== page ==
icon-    folder.gif   Conference Reports for NATAP  
  Conference on Retroviruses
and Opportunistic Infections
Seattle, Washington
Feb 19-22 2023
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CROI 2023: Lenacapavir Treatment, Prevention
  CROI: Long-Acting Lenacapavir in a Combination Regimen for Treatment Naïve PWH: Week 80 - (02/25/23)
CROI: Week 52 Subgroup Efficacy of Lenacapavir in Heavily Treatment-Experienced PWH - (02/24/23)
Susceptibility Screening to bNAbs Teropavimab (GS-5423) and Zinlirvimab (GS-2872) in ART-Suppressed Participants - (02/23/23)
CROI: Lenacapavir Protects Against Rectal SHIV Acquisition in Macaque Model - (02/24/23)
CROI: Antiviral Activity of Lenacapavir Against HIV-2 Isolates - (02/24/23)
Study to Compare Bictegravir/Lenacapavir Versus Current Therapy in People With HIV-1 Who Are Successfully Treated With a Complicated Regimen
The Phase 2 clinical trial (NCT05052996) evaluating an investigational oral once-weekly combination treatment regimen of Merck’s islatravir and Gilead's lenacapavir in adults with HIV-1 infection who are virologically suppressed will resume.
Update on Gilead's HIV Prevention Trials - (12/12/22)
New PrEP Studies - Lenacapavir; Adolescent Girls, Young Women - (12/12/22)
Lenacapavir in first-line therapy
Chloe Orkin
January, 2023
These data suggest that lenacapavir combined with a second potent agent can be effective in maintaining virological suppression, which is consistent with previous studies of two-drug regimens.18, 19
Lenacapavir administered every 26 weeks or daily in combination with oral daily antiretroviral therapy for initial treatment of HIV: a randomised, open-label, active-controlled, phase 2 trial


Lenacapavir is flexible in its route of administration and dosing intervals, with oral (daily to weekly) and injectable (up to every 6 months) dosing. When combined with other antiretroviral agents with synchronous dosing schedules, a range of dosing options could be possible for people with HIV. There are currently no phase 3 trials planned for any of the specific regimens evaluated in this study, all of which include antiretrovirals requiring daily administration. Oral lenacapavir is being investigated in an all-oral, once-weekly dual combination regimen (NCT05052996). For subcutaneous injectable lenacapavir, there are ongoing efforts to develop a long-acting partner agent that can be combined with lenacapavir as a complete synchronous regimen, offering the best potential for sustained adherence.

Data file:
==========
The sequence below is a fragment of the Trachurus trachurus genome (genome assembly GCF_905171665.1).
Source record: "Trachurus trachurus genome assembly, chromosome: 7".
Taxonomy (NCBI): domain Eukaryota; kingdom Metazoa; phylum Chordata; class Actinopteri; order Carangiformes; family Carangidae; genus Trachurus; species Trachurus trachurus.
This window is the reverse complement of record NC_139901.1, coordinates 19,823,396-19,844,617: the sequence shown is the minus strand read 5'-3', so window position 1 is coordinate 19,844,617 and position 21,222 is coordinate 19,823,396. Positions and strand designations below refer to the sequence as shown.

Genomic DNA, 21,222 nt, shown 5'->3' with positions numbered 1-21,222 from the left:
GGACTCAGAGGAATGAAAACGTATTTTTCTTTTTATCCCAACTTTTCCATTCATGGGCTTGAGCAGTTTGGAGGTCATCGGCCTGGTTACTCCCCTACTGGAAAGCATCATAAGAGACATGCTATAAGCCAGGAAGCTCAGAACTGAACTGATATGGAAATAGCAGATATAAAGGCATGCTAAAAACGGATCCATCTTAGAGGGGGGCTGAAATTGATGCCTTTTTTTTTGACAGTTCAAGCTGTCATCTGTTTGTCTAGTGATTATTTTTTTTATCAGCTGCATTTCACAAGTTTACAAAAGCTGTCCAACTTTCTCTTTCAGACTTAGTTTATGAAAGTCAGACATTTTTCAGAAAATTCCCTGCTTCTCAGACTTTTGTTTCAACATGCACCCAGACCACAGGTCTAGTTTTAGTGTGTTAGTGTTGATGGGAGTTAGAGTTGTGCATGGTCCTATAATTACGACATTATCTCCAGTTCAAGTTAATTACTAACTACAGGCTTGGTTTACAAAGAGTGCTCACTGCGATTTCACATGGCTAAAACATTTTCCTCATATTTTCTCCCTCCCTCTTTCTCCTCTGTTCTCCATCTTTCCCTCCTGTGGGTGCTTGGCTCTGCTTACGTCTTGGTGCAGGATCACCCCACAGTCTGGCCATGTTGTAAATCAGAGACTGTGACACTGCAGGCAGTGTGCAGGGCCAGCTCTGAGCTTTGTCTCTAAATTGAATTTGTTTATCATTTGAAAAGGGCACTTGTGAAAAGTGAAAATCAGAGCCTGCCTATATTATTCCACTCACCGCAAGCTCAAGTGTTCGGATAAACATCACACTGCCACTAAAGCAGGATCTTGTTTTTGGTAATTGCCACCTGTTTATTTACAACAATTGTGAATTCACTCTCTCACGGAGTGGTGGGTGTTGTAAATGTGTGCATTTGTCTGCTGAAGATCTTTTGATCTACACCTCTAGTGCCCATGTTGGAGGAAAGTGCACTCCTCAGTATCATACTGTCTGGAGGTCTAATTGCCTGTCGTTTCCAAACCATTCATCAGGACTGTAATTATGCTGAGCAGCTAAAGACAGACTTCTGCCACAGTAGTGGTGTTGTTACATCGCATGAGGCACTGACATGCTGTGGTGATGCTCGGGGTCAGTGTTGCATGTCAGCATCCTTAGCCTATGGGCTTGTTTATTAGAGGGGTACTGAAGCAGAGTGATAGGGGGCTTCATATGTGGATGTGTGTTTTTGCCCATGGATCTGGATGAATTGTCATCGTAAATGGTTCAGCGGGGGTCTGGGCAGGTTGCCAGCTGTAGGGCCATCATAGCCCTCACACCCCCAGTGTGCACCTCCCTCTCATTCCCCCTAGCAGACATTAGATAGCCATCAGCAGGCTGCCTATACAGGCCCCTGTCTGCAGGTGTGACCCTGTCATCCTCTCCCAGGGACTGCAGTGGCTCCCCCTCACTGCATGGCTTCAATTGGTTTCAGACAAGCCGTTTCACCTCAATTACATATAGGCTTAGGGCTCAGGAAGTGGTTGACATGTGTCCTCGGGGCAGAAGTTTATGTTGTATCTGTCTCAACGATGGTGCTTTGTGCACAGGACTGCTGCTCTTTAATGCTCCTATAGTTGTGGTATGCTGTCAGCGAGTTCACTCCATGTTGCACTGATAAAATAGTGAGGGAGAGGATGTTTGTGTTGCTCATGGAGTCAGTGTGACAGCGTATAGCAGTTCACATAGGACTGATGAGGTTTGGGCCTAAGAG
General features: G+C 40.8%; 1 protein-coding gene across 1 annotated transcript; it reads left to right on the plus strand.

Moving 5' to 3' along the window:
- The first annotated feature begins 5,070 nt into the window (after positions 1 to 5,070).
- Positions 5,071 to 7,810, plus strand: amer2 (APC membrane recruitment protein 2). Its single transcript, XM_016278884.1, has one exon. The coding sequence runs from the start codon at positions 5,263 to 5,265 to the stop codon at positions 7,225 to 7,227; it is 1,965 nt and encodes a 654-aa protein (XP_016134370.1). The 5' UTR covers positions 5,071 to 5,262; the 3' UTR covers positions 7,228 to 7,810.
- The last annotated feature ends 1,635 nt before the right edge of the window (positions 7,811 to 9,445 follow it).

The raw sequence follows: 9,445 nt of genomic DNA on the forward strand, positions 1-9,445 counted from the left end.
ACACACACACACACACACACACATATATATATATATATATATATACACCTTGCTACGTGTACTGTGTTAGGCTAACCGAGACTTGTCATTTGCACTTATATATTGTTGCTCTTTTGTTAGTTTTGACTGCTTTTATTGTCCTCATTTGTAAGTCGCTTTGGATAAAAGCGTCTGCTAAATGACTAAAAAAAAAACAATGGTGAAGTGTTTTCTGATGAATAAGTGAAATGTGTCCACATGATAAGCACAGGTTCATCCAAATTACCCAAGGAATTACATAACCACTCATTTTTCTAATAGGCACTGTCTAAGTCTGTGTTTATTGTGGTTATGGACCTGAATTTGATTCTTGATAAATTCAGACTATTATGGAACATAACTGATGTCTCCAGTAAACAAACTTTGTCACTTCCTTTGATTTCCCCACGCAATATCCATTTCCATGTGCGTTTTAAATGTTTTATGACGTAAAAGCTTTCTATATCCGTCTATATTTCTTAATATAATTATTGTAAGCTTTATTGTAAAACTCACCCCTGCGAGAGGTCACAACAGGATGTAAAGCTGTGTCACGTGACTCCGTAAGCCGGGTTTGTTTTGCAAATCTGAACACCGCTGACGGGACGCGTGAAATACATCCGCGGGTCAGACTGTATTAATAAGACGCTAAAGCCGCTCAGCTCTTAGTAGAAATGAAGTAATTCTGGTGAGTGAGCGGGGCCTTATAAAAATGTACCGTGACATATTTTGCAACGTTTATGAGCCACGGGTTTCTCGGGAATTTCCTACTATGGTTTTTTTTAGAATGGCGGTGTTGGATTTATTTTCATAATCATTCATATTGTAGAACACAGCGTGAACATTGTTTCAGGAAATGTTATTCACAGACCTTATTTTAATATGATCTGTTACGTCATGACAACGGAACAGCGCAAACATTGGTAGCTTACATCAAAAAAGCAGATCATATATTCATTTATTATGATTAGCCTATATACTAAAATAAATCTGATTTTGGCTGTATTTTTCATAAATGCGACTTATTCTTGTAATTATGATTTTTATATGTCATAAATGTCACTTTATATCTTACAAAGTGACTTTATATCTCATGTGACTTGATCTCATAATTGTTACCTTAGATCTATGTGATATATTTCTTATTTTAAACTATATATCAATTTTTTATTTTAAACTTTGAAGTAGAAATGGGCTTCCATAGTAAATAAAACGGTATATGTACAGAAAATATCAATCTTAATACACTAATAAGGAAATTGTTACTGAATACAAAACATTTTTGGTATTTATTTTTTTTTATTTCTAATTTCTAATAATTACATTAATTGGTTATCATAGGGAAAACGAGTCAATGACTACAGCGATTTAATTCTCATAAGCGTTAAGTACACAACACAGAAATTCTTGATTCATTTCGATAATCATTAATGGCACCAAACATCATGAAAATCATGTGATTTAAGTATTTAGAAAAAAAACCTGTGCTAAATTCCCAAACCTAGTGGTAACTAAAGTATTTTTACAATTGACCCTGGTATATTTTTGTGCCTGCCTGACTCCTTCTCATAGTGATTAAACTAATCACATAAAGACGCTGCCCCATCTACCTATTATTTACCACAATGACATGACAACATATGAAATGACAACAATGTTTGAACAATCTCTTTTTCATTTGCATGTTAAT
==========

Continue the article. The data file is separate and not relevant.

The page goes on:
Where are we now with long-acting therapy? Based on an extensive registrational trial programme, long-acting injectable cabotegravir and rilpivirine is the first complete regimen to be recommended for the treatment of HIV-1 infection.1, 2, 3 The regimen is indicated for the treatment of virally suppressed individuals without hepatitis B co-infection who meet other virological suitability criteria.2 It is not yet universally available.
Lenacapavir is the second long-acting injectable treatment for HIV-1 infection to receive a license.4
It is a potent, first-in-class capsid inhibitor that is active at multiple points in the viral lifecycle, with a flexible pharmacokinetic profile that facilitates subcutaneous injection every 6 months with potential for weekly oral therapy.5 The licensed indication for lenacapavir is different from long-acting injectable cabotegravir and rilpivirine. Lenacapavir has been licensed by the European Agency for the Evaluation of Medicinal Products for the treatment of individuals with HIV-1 with extensive treatment experience and for whom it is otherwise impossible to construct a viable regimen.4 The CAPELLA study5 in heavily treatment-experienced individuals showed that when lenacapavir is combined with an optimised backbone, impressive levels of viral suppression over 52 weeks are possible, as is significant immune restoration. Injection site reactions were frequent but mild and there were very few resulting discontinuations. Capsid inhibitor resistance occurred in eight participants, almost all of whom were either non-adherent to the optimised backbone or had no other active agents.